German fury at AfD Hoecke's Holocaust memorial remark
A leader of Germany's right-wing AfD has provoked outrage for condemning the Holocaust memorial in Berlin.
Bjoern Hoecke, who heads Alternative for Germany in the eastern state of Thuringia, is notorious for incendiary remarks on refugees and race.
He told supporters that Germans were the "only people in the world who planted a memorial of shame in the heart of their capital".
One politician accused him of incitement.
Ralf Stegner, a leading figure in the centre-left Social Democrats, tweeted: "Hoecke gives inflammatory speech, wants to rewrite history". Mr Stegner then demanded "no influence for the Neo-nazi mob!"
Thuringia's state Prime Minister, Bodo Ramelow, said it was not the first time the AfD leader had used "Nazi language".
The AfD started out as a Eurosceptic party but has quickly moved to the right and made rapid strides in regional elections in Germany. Its national leader, Frauke Petry, said last year that police should shoot at migrants entering the country illegally.
The party is expected to pick up seats in federal elections, which will take place on 24 September. Latest opinion polls suggest the AfD attracts at least 11% support among German voters.
More on the AfD
Some 200 protesters gathered outside the hall in Dresden where the AfD leader was speaking to party supporters on Tuesday night.
He was given a standing ovation as he began his address and was applauded when he targeted the memorial of 2,711 stone slabs, which opened in 2005 and commemorates the six million Jews of Europe murdered by the Nazi regime.
He spoke of the German state of mind until now as of a "brutally defeated people" and Germany needed a "180-degree turn'' when remembering its past.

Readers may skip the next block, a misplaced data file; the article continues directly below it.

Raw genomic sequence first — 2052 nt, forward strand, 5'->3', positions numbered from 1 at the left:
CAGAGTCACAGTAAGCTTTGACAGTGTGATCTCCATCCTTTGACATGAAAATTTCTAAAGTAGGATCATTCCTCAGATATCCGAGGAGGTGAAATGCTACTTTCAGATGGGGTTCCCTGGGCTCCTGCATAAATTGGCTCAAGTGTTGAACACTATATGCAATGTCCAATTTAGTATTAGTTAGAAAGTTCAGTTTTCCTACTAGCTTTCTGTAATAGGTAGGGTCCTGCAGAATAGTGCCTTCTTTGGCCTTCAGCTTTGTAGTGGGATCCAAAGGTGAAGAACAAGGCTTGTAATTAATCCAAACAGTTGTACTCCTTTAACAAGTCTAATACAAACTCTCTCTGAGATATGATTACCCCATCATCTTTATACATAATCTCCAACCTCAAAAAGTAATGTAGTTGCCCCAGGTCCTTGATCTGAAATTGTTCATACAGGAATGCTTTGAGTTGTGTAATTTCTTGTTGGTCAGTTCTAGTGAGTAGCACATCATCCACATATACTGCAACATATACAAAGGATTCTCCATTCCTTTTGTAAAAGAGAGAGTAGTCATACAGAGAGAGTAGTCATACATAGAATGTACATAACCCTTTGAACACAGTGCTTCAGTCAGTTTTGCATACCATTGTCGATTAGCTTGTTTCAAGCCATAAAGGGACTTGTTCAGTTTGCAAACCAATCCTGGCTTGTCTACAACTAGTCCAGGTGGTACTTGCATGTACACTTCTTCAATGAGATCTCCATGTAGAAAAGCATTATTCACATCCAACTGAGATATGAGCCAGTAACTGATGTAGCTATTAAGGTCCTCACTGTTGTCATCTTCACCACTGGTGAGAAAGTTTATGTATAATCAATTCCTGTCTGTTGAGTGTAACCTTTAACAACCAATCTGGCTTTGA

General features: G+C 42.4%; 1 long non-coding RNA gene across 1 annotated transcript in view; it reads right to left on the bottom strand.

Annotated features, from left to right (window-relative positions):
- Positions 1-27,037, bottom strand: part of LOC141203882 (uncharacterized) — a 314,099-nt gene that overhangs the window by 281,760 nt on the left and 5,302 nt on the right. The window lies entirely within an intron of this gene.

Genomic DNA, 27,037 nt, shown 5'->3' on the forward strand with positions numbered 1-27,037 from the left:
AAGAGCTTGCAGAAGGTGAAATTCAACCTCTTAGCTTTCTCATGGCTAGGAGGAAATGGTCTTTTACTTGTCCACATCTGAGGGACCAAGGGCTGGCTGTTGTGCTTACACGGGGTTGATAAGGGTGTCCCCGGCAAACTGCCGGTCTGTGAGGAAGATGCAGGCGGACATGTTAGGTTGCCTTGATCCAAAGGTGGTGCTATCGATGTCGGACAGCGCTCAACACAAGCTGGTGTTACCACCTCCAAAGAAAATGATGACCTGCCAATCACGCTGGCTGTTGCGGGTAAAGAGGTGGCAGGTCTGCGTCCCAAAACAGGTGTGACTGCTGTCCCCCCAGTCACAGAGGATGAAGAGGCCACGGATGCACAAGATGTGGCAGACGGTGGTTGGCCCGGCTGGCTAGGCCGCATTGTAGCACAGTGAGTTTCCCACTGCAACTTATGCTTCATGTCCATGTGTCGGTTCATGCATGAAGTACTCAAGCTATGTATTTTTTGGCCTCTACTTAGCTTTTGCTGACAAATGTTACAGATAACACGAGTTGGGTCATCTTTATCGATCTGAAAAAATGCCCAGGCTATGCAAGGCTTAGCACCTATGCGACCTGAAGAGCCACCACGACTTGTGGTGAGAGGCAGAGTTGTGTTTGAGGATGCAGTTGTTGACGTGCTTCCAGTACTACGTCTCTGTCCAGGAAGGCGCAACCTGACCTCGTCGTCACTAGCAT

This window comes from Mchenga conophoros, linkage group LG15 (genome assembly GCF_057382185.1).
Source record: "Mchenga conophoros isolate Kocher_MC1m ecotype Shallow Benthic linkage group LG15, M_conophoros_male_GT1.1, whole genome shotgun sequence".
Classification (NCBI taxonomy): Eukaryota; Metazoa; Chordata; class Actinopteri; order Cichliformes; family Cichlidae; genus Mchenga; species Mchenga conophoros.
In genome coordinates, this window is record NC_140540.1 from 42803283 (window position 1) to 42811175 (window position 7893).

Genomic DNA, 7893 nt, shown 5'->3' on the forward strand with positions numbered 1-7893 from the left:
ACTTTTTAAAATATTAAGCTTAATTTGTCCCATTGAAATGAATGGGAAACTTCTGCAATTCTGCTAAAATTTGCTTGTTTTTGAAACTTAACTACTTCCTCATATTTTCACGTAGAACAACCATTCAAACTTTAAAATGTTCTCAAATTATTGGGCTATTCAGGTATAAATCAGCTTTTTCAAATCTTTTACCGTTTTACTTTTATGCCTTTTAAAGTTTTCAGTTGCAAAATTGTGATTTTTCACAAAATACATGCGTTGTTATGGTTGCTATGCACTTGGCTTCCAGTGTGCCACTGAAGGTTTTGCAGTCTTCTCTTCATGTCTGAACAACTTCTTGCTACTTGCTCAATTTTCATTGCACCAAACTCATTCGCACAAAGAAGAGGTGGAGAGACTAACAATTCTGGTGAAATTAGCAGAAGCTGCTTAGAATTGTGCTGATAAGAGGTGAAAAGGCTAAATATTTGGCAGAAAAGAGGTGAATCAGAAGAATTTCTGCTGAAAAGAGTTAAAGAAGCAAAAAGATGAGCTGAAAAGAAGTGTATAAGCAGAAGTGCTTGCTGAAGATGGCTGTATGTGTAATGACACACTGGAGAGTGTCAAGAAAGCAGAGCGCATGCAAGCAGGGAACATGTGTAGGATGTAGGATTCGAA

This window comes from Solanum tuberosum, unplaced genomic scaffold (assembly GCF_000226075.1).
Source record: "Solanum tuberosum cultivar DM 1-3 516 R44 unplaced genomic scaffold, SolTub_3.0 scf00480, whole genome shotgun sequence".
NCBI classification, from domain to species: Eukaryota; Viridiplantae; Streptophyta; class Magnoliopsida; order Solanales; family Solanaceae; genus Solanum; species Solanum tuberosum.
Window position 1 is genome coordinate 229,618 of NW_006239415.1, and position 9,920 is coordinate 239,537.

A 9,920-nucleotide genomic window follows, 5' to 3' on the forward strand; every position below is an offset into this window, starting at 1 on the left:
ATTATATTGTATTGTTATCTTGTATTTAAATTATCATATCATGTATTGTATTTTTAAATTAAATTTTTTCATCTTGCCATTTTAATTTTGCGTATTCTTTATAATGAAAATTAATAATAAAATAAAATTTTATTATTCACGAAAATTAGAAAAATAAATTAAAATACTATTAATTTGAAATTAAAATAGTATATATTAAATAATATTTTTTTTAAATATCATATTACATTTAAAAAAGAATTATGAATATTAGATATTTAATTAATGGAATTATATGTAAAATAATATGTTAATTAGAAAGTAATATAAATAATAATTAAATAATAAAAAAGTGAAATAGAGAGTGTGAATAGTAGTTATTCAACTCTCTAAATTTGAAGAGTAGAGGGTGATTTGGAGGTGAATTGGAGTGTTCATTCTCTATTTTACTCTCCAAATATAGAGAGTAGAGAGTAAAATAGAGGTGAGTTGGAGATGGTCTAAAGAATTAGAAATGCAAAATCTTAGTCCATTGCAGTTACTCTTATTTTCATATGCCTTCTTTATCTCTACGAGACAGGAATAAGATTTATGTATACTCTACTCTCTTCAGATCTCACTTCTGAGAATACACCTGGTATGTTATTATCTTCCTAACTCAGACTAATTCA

Instead of teaching Germany's schoolchildren about the country's world-renowned philosophers, musicians and inventors, of which he suggested Germany had more than any other people, German history was being made "lousy and ridiculous", he complained.
To audience chants of "Merkel must go!" he likened the German chancellor to East Germany's Communist leader Erich Honecker, who was forced to resign by his party shortly before the fall of the Berlin Wall.
'True face of AfD'
Green party chairman Simone Peter condemned his speech as "unspeakable". "The AfD must unequivocally distance itself from this and apologise to our Jewish friends."
The chairman of Germany's Central Council of Jews, Josef Schuster, said that the party had "shown its true face with these anti-Semitic and utterly inhuman words".
Some politicians pointed out that the AfD leader had given his speech hours after Germany's Constitutional Court decided against imposing a ban on the far-right NPD party, arguing that it was not a threat to the country's democracy.
There was some criticism from within Bjoern Hoecke's own party. Marcus Pretzell, the husband of national leader Frauke Petry, said he had shown considerable ignorance about the Nazi era.
The AfD is due to host a conference in Germany at the weekend that includes right-wing and far-right European leaders. Mr Pretzell, himself an AfD regional chairman, wrote on Facebook (in German) that the world was watching the party and it still had a lot to learn.